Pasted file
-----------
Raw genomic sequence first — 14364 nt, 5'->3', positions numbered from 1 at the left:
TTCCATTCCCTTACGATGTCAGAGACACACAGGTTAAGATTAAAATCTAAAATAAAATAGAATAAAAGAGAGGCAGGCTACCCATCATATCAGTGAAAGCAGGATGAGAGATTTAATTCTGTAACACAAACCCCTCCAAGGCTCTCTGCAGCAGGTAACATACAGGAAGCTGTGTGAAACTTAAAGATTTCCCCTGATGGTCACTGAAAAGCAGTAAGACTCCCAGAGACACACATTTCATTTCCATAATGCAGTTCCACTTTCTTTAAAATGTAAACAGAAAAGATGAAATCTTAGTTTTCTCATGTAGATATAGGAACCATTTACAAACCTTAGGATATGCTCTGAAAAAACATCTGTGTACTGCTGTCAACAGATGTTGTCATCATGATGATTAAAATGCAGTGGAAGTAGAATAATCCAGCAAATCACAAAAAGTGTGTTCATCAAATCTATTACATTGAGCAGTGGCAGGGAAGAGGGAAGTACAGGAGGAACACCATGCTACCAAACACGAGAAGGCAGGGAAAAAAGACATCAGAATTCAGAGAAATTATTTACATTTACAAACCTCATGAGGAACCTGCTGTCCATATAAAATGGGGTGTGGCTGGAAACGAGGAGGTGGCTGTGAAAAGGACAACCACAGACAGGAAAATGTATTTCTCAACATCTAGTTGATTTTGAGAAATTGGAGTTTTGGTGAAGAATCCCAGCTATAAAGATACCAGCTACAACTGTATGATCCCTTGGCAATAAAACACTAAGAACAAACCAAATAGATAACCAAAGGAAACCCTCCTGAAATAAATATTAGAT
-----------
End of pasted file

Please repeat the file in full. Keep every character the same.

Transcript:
Raw genomic sequence first — 14364 nt, 5'->3', positions numbered from 1 at the left:
TTCCATTCCCTTACGATGTCAGAGACACACAGGTTAAGATTAAAATCTAAAATAAAATAGAATAAAAGAGAGGCAGGCTACCCATCATATCAGTGAAAGCAGGATGAGAGATTTAATTCTGTAACACAAACCCCTCCAAGGCTCTCTGCAGCAGGTAACATACAGGAAGCTGTGTGAAACTTAAAGATTTCCCCTGATGGTCACTGAAAAGCAGTAAGACTCCCAGAGACACACATTTCATTTCCATAATGCAGTTCCACTTTCTTTAAAATGTAAACAGAAAAGATGAAATCTTAGTTTTCTCATGTAGATATAGGAACCATTTACAAACCTTAGGATATGCTCTGAAAAAACATCTGTGTACTGCTGTCAACAGATGTTGTCATCATGATGATTAAAATGCAGTGGAAGTAGAATAATCCAGCAAATCACAAAAAGTGTGTTCATCAAATCTATTACATTGAGCAGTGGCAGGGAAGAGGGAAGTACAGGAGGAACACCATGCTACCAAACACGAGAAGGCAGGGAAAAAAGACATCAGAATTCAGAGAAATTATTTACATTTACAAACCTCATGAGGAACCTGCTGTCCATATAAAATGGGGTGTGGCTGGAAACGAGGAGGTGGCTGTGAAAAGGACAACCACAGACAGGAAAATGTATTTCTCAACATCTAGTTGATTTTGAGAAATTGGAGTTTTGGTGAAGAATCCCAGCTATAAAGATACCAGCTACAACTGTATGATCCCTTGGCAATAAAACACTAAGAACAAACCAAATAGATAACCAAAGGAAACCCTCCTGAAATAAATATTAGAT